Elizabeth loved the breed since childhood


By SAMYA KULLAB, Associated Press

LONDON (AP) — For many people around the world, the word corgi is forever linked to Queen Elizabeth II.

Princess Diana once called them a “moving carpet” always at her mother-in-law’s side. Stocky, fluffy little dogs with a high-pitched bark, corgis had been the late Queen’s constant companions since she was a child. She owned nearly 30 of them in her lifetime, and they lived a life of privilege worthy of a royal pet.

Elizabeth’s death last week has raised public concern over who will look after her beloved dogs. But Sky News reported on Sunday, according to a palace spokesperson, that the corgis will go live with Prince Andrew and his ex-wife Sarah Ferguson.

“One of the intriguing things people ask at funerals is whether a corgi is going to be present,” said Robert Lacey, royal historian and author of ‘Majesty: Elizabeth II and the House of Windsor’. “The Queen’s best friends were corgis, those short-legged, moody beasts with a yelp that doesn’t appeal to many people in Britain, but was absolutely crucial to the Queen.

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Elizabeth’s love of corgis began in 1933 when her father, King George VI, brought home a Welsh corgi from Pembroke that they named Dookie. Images of a young Elizabeth walking the dog outside their lavish London home are said to be the first of many to appear over the decades.

When she was 18, she received another and named it Susan, the first in a long line of corgis to come. Later there were Dorgis – a cross of Dachshund and Corgi – owned by the Queen. Eventually, they came to accompany him on public appearances and became part of his personality.

Throughout Elizabeth’s 70 years on the throne, corgis were by her side, accompanying her on official visits, sleeping in their own room at Buckingham Palace with daily linen changes and occasionally biting the ankles of the queen. strange visitor or member of the royal family.

Three of them even appeared alongside the Queen as she boarded the awaiting James Bond helicopter in the spoof video that opened the 2012 Summer Olympics in London.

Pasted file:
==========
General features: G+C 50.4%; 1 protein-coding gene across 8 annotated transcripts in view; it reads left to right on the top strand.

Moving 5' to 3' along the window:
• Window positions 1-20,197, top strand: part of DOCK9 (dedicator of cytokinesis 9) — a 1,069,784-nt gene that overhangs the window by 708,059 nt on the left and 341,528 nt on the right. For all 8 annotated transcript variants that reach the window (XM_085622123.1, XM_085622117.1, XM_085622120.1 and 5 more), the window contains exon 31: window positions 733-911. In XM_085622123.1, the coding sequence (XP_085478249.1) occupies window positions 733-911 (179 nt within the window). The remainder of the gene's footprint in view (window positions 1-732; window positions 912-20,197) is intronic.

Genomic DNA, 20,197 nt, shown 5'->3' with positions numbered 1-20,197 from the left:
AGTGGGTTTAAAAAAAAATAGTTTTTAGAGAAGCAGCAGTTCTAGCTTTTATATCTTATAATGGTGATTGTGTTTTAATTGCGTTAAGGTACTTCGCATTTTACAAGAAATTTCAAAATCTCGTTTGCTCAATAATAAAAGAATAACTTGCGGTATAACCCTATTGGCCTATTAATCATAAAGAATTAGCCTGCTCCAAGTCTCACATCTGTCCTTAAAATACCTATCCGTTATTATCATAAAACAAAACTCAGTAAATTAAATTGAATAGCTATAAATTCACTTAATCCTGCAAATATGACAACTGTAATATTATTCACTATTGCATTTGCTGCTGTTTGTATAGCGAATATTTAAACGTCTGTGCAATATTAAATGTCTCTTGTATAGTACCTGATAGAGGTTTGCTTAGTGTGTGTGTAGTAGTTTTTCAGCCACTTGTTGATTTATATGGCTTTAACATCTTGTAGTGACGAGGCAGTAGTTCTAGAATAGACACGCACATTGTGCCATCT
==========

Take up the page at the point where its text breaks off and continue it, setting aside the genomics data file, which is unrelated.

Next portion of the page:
British author Penny Junor documented their spirited lives in a 2018 biography “All the Queen’s Corgis.”

She writes that Elizabeth walked and fed the dogs, chose their names, and when they died, buried them with individual plaques. Care for the corgis was largely the responsibility of the Queen’s trusted seamstress and assistant, Angela Kelly, and her page Paul Whybrew.

Corgis were also present when the Queen welcomed visitors to the palace, including distinguished statesmen and officials. When the conversation died down, Elizabeth often turned her attention to her dogs to fill the silence.

“She was also concerned about what would happen to her dogs when she was gone,” Junor wrote, noting that some royals didn’t share her fondness for corgis.

After the death of her corgi Willow in 2018, it was reported that the queen would no longer have dogs.

But that changed during the illness of her late husband, Prince Philip, who died in 2021 aged 99. She again turned to her beloved corgis for comfort. On what would have been Philip’s 100th birthday last year, the Queen is said to have received another dog.

In addition to her human family, Elizabeth is survived by two corgis, a dorgi and a cocker spaniel.

This story corrects what would have been Prince Philip’s 100th birthday to 2021, not this year.

Associated Press writer Danica Kirka in London contributed.

Follow all AP stories on the death of Queen Elizabeth II and the British Royal Family at https://apnews.com/hub/queen-elizabeth-ii

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